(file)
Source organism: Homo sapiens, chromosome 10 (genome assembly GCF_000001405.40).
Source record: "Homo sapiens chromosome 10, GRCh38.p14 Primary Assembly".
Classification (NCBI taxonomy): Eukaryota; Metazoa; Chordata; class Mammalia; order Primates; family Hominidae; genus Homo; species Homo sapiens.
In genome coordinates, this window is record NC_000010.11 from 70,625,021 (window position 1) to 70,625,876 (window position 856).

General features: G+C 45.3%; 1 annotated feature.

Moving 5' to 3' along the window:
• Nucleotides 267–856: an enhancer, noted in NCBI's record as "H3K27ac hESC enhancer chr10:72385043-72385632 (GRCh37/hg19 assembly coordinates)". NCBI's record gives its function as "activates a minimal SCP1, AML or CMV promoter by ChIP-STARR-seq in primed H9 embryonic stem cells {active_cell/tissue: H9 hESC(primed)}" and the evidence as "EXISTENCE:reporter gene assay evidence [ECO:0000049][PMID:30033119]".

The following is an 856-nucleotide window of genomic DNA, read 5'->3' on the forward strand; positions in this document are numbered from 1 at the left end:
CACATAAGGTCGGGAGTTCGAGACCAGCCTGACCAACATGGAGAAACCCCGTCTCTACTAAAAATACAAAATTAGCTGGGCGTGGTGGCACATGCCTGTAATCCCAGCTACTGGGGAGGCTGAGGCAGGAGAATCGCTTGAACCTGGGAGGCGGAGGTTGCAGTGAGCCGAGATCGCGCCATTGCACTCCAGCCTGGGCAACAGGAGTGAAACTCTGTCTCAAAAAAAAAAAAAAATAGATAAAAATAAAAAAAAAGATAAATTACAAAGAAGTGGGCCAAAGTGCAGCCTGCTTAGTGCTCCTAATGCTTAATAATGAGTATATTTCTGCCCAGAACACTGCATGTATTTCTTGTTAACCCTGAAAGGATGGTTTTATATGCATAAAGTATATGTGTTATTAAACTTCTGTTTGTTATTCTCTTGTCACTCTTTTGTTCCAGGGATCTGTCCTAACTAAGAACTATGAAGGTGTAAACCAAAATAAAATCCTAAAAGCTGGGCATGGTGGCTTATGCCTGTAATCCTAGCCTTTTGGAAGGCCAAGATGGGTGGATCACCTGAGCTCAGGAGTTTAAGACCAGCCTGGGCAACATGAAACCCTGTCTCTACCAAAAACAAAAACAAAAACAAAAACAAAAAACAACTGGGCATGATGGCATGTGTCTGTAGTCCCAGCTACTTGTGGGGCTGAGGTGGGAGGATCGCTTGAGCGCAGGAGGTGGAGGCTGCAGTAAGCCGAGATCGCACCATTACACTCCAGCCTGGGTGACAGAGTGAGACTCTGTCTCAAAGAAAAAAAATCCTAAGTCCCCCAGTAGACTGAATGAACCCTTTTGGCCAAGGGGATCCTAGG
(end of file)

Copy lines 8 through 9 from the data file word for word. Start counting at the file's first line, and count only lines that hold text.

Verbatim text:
The following is an 856-nucleotide window of genomic DNA, read 5'->3' on the forward strand; positions in this document are numbered from 1 at the left end:
CACATAAGGTCGGGAGTTCGAGACCAGCCTGACCAACATGGAGAAACCCCGTCTCTACTAAAAATACAAAATTAGCTGGGCGTGGTGGCACATGCCTGTAATCCCAGCTACTGGGGAGGCTGAGGCAGGAGAATCGCTTGAACCTGGGAGGCGGAGGTTGCAGTGAGCCGAGATCGCGCCATTGCACTCCAGCCTGGGCAACAGGAGTGAAACTCTGTCTCAAAAAAAAAAAAAAATAGATAAAAATAAAAAAAAAGATAAATTACAAAGAAGTGGGCCAAAGTGCAGCCTGCTTAGTGCTCCTAATGCTTAATAATGAGTATATTTCTGCCCAGAACACTGCATGTATTTCTTGTTAACCCTGAAAGGATGGTTTTATATGCATAAAGTATATGTGTTATTAAACTTCTGTTTGTTATTCTCTTGTCACTCTTTTGTTCCAGGGATCTGTCCTAACTAAGAACTATGAAGGTGTAAACCAAAATAAAATCCTAAAAGCTGGGCATGGTGGCTTATGCCTGTAATCCTAGCCTTTTGGAAGGCCAAGATGGGTGGATCACCTGAGCTCAGGAGTTTAAGACCAGCCTGGGCAACATGAAACCCTGTCTCTACCAAAAACAAAAACAAAAACAAAAACAAAAAACAACTGGGCATGATGGCATGTGTCTGTAGTCCCAGCTACTTGTGGGGCTGAGGTGGGAGGATCGCTTGAGCGCAGGAGGTGGAGGCTGCAGTAAGCCGAGATCGCACCATTACACTCCAGCCTGGGTGACAGAGTGAGACTCTGTCTCAAAGAAAAAAAATCCTAAGTCCCCCAGTAGACTGAATGAACCCTTTTGGCCAAGGGGATCCTAGG